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Implementing a Cache System in PHP

In this programming tutorial, you will learn how to create a simple caching system using a PHP segregated interface.

TABLE OF CONTENTS:
  1. Implementing a Cache System in PHP
  2. Building Multiple Cache Back-ends in PHP
  3. Cache Data in RAM with PHP
By: Alejandro Gervasio
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June 08, 2011

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If you’re a PHP developer looking for a guide that teaches you the concepts behind implementing segregated interfaces and how to utilize them, then you have come to the right place. This series of articles will show you how to define fine-grained contracts for your classes, so that they can perform only the tasks they’re responsible for.

In the last installment of this series, I went through the development of a basic registry system, which was capable of using different registry classes to store, retrieve and even dump data. The most engaging aspect of this sample system was that the swappable registry classes implemented a couple of segregated interfaces in order to execute the aforementioned operations.

As with other elements of object-oriented programming, it’s possible to use segregated interfaces in a great variety of scenarios and conditions and, therefore, enjoy the benefits that they provide right out of the box.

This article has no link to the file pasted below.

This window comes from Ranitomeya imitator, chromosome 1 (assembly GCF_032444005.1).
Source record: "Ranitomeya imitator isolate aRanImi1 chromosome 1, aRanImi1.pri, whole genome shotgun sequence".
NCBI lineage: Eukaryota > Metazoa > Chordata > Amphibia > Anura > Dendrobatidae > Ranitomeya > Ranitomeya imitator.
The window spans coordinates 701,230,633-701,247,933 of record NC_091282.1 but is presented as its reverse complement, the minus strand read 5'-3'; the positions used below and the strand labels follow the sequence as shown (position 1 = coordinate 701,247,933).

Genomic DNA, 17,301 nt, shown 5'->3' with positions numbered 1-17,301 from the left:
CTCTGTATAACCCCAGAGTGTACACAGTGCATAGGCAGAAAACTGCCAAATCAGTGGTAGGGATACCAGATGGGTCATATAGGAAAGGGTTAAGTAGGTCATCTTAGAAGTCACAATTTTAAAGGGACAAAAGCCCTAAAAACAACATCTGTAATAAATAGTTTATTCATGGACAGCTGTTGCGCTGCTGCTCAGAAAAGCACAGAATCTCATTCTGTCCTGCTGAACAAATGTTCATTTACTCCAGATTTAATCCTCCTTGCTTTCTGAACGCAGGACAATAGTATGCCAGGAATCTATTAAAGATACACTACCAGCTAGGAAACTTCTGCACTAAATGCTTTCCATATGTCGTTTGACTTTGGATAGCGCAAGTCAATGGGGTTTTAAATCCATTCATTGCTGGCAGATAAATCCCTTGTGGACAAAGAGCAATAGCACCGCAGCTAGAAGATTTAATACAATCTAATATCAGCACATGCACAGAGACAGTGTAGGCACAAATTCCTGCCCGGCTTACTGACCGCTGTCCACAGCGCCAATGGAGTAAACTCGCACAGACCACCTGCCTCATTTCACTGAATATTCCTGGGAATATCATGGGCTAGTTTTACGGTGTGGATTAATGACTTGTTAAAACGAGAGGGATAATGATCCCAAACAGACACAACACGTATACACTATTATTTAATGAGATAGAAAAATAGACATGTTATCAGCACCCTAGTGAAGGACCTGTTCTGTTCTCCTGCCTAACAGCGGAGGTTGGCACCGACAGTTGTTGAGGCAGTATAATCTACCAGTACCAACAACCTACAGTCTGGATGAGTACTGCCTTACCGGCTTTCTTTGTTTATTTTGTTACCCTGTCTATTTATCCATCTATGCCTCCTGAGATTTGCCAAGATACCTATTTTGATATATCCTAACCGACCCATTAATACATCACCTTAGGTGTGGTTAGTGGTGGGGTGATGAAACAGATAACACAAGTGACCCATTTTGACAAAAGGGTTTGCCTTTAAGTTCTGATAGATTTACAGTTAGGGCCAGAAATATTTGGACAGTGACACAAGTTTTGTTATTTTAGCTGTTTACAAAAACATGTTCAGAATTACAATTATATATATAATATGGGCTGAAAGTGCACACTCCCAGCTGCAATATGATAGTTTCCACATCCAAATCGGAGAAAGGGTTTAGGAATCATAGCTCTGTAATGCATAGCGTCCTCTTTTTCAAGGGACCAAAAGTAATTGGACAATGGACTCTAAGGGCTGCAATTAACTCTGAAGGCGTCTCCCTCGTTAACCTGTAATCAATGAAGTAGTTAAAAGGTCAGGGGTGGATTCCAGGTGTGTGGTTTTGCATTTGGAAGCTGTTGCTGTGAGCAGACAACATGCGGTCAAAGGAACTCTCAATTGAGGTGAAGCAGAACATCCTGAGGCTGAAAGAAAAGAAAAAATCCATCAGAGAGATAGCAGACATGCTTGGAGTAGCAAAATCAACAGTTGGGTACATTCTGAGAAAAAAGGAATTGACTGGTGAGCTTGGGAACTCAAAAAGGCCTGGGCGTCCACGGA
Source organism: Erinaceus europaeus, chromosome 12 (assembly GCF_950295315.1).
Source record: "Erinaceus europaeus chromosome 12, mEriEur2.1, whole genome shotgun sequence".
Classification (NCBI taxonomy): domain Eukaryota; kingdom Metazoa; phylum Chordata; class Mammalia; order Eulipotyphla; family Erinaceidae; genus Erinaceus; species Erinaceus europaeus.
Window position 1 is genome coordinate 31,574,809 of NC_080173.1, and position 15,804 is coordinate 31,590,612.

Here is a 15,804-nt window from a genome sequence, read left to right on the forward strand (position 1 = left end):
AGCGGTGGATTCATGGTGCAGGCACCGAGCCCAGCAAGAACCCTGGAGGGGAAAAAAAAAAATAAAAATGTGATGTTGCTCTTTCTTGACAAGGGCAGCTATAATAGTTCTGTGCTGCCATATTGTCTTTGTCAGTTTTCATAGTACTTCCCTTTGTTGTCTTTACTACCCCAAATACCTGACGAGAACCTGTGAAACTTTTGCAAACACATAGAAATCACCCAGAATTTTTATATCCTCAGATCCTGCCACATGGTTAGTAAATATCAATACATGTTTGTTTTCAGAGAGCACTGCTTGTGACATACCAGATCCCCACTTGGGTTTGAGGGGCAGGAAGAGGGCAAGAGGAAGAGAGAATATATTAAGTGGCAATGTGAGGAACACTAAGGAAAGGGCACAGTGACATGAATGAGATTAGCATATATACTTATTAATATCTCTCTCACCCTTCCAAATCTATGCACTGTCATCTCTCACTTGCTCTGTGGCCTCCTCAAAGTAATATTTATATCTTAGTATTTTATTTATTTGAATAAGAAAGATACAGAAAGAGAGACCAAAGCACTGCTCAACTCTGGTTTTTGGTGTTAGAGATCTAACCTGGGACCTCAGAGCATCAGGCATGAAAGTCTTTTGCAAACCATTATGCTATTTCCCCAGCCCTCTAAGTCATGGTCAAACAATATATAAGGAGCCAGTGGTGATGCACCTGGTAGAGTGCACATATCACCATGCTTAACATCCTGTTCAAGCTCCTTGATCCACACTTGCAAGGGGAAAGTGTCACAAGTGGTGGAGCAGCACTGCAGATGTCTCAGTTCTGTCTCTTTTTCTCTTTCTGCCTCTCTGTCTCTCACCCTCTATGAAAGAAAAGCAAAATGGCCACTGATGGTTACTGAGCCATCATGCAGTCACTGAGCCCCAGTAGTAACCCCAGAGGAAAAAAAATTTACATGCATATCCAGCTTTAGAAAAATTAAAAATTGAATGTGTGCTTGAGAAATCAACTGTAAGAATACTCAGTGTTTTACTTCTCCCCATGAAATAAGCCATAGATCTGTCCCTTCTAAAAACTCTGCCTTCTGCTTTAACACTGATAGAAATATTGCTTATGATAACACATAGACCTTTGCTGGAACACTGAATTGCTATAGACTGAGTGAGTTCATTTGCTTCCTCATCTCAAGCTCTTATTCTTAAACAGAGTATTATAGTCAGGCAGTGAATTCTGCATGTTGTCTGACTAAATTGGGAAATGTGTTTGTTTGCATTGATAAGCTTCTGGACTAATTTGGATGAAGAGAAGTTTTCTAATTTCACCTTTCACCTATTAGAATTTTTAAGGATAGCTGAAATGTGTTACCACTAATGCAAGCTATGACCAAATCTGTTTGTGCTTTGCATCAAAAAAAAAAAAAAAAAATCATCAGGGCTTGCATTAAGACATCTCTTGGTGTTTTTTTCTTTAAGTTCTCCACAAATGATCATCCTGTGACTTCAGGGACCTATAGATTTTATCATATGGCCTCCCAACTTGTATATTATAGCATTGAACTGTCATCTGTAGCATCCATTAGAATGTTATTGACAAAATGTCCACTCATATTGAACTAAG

If you missed the first two parts in this series, or need a quick refresher, you can find them at:


Making the initial move: defining a segregated interface 

As I stated in the introduction, my goal in this article is to create an extendable caching system based on the contract defined by a segregated interface. To achieve this, the first step we need to take is to create the interface in question.

The following code creates an interface we will call “CacheableInterface”, which sets a contract that outlines the behavior of an abstract cache back-end. Check it out:  

(CacheableInterface.php)

<?php

interface CacheableInterface
{
    public function set($key, $data);
   
    public function get($key);
   
    public function delete($key);
   
    public function exists($key);   
}
 

As shown above, the “CacheableInterface” interface declares a set of methods that permit you to create several different cache back-ends with minor effort. You should pay particular attention to the contract established by the pertinent methods: effectively, any further implementer will have only the functionality required for setting, fetching, checking and even removing elements from the underlying cache mechanism.

This example clearly shows how the use of a segregated interface may help in the creation of classes that have a well-defined range of responsibilities.

Now that our granular contract exists, the next step is to create a couple of them, which will allow you to cache data using both the APC PHP extension and the file system as well.



 
 
>>> More PHP Articles          >>> More By Alejandro Gervasio
 

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